Television upfronts normally showcase sizzle reels of upcoming shows to guide buyers’ investments.
But with programming in flux due to the coronavirus pandemic, Disney’s virtual upfronts turned the sizzle to its initiatives around linear addressability, attribution, programmatic and digital platform unification.
“We had more time to talk about our investment in data and technology,” said Disney head of ad sales Rita Ferro, who hosted a series of upfronts for agency holding companies, media and clients over the past week in lieu of an in-person event.
Besides focusing on data and technology, “one of the big topics this year is flexibility,” Ferro said. “It doesn’t mean they want to get out. It means moving money with eyeballs,” she said. For example, some buyers may want flexibility to move between sports and entertainment content given the uncertainty of what live sports might look like this fall.
Amassing digital scale: Hulu + Disney in one buy
Now that Disney has operational control of Hulu, both Disney and Hulu are going to market as a single buy dubbed Disney Hulu XP.
Marketers whose ads run across properties such as Hulu, Freeform, ABC and ESPN – on desktop, mobile and CTV – can all be managed in one buy. And buyers can finally control frequency across the entire Disney digital ecosystem of publishers.
“That’s what clients have asked us for,” Ferro said. “They bought us and others, and were not able to manage frequency across Hulu and the other publishers.”
Similar to Hulu, buys across all of the Disney video publishers will be priced according to completed view. And buyers will pay the same price across the entire ecosystem. Disney Hulu XP launches October 1.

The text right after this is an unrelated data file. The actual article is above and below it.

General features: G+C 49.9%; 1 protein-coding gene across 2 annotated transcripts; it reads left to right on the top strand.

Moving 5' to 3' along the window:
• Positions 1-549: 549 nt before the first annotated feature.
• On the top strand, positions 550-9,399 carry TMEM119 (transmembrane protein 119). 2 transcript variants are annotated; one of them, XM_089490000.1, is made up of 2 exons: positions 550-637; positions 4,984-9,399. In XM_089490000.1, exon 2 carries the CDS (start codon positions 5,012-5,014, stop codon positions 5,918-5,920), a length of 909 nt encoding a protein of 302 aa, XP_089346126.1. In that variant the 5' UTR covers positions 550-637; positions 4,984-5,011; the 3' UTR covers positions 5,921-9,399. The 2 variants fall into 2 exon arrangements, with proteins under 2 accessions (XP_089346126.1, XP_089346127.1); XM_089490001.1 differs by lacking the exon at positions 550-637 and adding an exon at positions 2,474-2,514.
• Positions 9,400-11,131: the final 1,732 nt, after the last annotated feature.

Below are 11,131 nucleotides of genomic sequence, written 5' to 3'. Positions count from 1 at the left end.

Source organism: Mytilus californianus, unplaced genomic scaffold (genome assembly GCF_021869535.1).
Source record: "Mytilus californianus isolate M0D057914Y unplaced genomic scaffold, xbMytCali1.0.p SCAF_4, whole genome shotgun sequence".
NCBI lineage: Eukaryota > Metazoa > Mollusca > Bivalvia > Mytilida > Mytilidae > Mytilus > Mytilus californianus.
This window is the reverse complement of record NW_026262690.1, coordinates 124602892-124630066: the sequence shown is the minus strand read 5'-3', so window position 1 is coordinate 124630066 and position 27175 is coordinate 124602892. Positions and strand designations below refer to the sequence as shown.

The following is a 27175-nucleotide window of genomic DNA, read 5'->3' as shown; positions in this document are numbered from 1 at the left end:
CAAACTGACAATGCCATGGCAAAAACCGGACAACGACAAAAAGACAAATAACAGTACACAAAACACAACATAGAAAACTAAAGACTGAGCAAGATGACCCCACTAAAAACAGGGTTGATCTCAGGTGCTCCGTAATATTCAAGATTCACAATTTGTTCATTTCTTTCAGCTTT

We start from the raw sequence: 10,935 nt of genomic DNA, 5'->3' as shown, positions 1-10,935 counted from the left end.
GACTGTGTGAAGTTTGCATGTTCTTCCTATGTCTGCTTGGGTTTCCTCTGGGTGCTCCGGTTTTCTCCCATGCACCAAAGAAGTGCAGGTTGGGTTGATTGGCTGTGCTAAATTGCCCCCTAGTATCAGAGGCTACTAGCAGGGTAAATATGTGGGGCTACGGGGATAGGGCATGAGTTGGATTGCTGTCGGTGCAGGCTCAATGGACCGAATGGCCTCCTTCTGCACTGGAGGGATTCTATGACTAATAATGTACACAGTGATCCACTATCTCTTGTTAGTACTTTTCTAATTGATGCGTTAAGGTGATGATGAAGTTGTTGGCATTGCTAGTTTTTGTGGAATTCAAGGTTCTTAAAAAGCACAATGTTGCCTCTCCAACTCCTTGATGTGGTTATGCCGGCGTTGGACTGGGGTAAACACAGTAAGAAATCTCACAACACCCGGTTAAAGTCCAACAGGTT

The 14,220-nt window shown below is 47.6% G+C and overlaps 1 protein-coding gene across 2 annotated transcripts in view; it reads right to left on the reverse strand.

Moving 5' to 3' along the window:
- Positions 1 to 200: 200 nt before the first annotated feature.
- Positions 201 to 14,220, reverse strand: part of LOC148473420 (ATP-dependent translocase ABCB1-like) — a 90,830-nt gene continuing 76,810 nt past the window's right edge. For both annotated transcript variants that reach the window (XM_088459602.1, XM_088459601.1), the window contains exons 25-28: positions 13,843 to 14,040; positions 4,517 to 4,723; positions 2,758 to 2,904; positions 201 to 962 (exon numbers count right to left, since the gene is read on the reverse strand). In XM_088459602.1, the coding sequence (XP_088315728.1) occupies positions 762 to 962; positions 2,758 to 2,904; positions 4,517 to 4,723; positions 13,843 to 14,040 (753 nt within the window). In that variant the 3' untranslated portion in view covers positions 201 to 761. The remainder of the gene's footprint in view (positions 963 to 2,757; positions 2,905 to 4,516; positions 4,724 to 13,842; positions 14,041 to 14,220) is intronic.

Programmatic buyers will be able to take advantage of the combined scale of Hulu and Disney too, Ferro said.
They can bring their data and bid across Hulu and Disney. Programmatic guaranteed is on the road map too, but it will require more work to integrate Disney’s backend ad tech stack.
Linear addressability and attribution
Disney is also partnering with Nielsen on addressability and with Samba TV on attribution.
“We want to make linear TV look and feel more like digital from an addressability perspective,” Ferro said.
To pilot addressability, Disney joined Nielsen’s addressability beta, which uses Nielsen tech to insert addressable TV ads into linear broadcasts. With Disney joining, 75% of linear TV ad impressions are now part of the pilot, according to Nielsen.
And as outcome-based buying rises in popularity, Disney is partnering with Samba TV to provide attribution for linear TV buys. Disney wants to help quick-service restaurants to measure foot traffic and automotive clients do location attribution around dealerships, for example.
Who’s making upfront deals?
The pandemic has dampened excitement for the upfront – with some predicting it will change forever.
But Ferro offered a more measured perspective. Long, multiyear sponsorships – such as those for sports – are still being bought by buyers thinking long term, she said.
Some direct-to-consumer brands, including Peloton and Chewy.com, have seen demand for their products flourish during the pandemic – so they’re doing more with Disney too, Ferro said.
During the pandemic, she sees some companies retreating to what’s familiar, while others are accelerating changes in how they go to market.
In the case of Disney, it’s moving even faster on its “one platform” approach than it would have pre-pandemic, Ferro said. The tech enables the flexibility buyers are demanding during a time of uncertainty, and it helps Disney accommodate buyers that aren’t ready to commit.
“We have been telling clients that we are here when they are ready to go,” she said. “They are the ones placing the dollars, and they have the ultimate power there.”